Ahead of the expansion of the government’s food organics garden organics (FOGO) program across Canberra, a new large-scale composting facility will be built in Hume to process collected organic waste and turn it into compost for sale to the public.
The trial has involved 5000 households across four Belconnen suburbs since November last year but has faced criticism from some households.
Large families, people with disabilities, and those with additional medical needs say the main issue is that the scheme has reduced general waste collection from weekly to fortnightly.
Sally (last name withheld) told Region Media in January she now feels as though she and her family are “swimming in trash” each week and it’s “embarrassing”.
And while residents are able to order a second or bigger rubbish bin at an extra annual cost to them, affected families say the additional charge isn’t fair.
Minister for Transport and City Services Chris Steel noted that the point of the pilot was to understand how households would adapt to the new service and undertake a significant education campaign.
He said the ACT FOGO model was similar to others schemes around the country where the green bin is collected weekly and the rubbish bin is collected fortnightly.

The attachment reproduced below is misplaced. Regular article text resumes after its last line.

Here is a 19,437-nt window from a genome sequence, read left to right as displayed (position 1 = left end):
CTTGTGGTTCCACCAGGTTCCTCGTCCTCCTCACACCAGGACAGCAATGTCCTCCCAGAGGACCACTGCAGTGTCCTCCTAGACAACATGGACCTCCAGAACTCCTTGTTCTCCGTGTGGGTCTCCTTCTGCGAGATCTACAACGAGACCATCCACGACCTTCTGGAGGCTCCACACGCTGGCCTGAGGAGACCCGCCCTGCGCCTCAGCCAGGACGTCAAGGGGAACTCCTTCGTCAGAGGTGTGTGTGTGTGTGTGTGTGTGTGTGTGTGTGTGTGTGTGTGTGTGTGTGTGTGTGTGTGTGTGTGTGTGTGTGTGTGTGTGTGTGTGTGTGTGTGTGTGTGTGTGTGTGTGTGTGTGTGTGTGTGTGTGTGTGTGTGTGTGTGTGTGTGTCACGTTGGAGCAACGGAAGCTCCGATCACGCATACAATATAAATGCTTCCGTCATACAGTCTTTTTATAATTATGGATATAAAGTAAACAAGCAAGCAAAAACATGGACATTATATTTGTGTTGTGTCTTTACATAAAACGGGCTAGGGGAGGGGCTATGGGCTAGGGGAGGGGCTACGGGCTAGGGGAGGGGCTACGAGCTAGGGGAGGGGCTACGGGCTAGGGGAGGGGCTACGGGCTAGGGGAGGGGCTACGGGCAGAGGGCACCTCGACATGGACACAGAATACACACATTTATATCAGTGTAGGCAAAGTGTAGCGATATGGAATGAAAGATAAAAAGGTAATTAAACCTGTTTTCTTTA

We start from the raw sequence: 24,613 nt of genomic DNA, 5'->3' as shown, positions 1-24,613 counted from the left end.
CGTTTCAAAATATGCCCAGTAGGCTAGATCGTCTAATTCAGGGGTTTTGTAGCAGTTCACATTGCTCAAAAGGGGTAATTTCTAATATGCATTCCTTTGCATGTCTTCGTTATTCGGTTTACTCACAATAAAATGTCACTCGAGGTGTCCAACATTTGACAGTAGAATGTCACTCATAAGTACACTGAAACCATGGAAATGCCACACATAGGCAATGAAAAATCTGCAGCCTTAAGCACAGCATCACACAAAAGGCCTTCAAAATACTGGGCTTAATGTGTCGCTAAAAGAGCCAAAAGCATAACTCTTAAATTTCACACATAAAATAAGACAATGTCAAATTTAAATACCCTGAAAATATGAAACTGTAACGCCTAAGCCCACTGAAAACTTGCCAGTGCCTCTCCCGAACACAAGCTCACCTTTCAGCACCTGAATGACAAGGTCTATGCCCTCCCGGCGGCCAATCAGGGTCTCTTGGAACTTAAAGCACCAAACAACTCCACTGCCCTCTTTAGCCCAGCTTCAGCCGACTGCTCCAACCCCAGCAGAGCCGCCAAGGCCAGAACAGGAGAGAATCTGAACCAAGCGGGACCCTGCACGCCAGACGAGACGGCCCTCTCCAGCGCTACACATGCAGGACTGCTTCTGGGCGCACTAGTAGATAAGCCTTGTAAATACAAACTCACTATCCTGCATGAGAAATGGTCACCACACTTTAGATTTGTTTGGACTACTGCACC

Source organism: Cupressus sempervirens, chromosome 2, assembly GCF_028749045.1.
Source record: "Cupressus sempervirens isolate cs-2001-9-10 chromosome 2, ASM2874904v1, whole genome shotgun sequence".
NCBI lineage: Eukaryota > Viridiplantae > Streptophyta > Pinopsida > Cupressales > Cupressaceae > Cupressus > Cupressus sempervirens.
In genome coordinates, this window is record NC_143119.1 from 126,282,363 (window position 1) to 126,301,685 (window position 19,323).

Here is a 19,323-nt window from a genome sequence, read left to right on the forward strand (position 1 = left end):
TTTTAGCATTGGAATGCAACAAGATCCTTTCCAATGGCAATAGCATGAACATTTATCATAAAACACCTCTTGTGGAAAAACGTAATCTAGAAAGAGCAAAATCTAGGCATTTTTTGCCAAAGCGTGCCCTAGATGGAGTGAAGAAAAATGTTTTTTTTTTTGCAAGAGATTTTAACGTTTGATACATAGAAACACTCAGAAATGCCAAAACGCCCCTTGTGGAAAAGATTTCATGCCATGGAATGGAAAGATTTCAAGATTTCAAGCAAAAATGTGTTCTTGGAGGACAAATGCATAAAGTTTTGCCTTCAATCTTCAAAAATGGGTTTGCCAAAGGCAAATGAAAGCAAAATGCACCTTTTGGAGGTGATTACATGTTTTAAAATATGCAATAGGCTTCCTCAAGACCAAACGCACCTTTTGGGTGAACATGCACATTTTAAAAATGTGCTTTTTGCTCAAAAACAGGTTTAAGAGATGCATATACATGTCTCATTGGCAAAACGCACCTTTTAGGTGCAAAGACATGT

Mr Steel said the government would continue to survey participants in the current FOGO trial in Belconnen – via letterbox drop and email – to understand their experiences and views and this would be taken into consideration before the scheme is further expanded.
Despite the criticism, Mr Steel said the trial had been very successful and received lots of support, demonstrated by the fact that the organic waste collected in the first three months of the scheme had a contamination rate of less than 0.1 per cent.
“This is fantastic and means that material can go on to be composted and will be really valued by those that purchase those products,” he said.
When asked if there would be an option to have the rubbish bin collected more frequently, Mr Steel was unable to provide a definitive response, saying instead the purpose of the scheme was to reduce the amount of waste going into the rubbish bin, thereby reducing the frequency at which it needed to be collected.
“It also causes people to rethink what they are putting in their garbage bin and whether that material can be recycled in the yellow bin.”
Phil Corkhill of Corkhill Bros, which operates the FOGO composting process, said the pilot had so far been a success given the low contamination rates.
If material is contaminated, he said they have to spend extra time and money decontaminating it or risk the final product being of a lesser quality.
The first batch of the finished product has just been completed, Mr Corkhill said, and it will hit the market, although likely not until there are higher volumes of compost ready to sell.
The new composting facility, which will be built at a site earmarked in Hume, will be capable of processing 50,000 tonnes of FOGO material per year and will eventually be updated to handle 70,000 tonnes.
It’s hoped that when the scheme does roll out to cover all of Canberra it will cut local emissions by 30 per cent. There’s still no timeline for when this will happen but the government said it is in the planning stages.
The government will release a tender for the new facility later this year.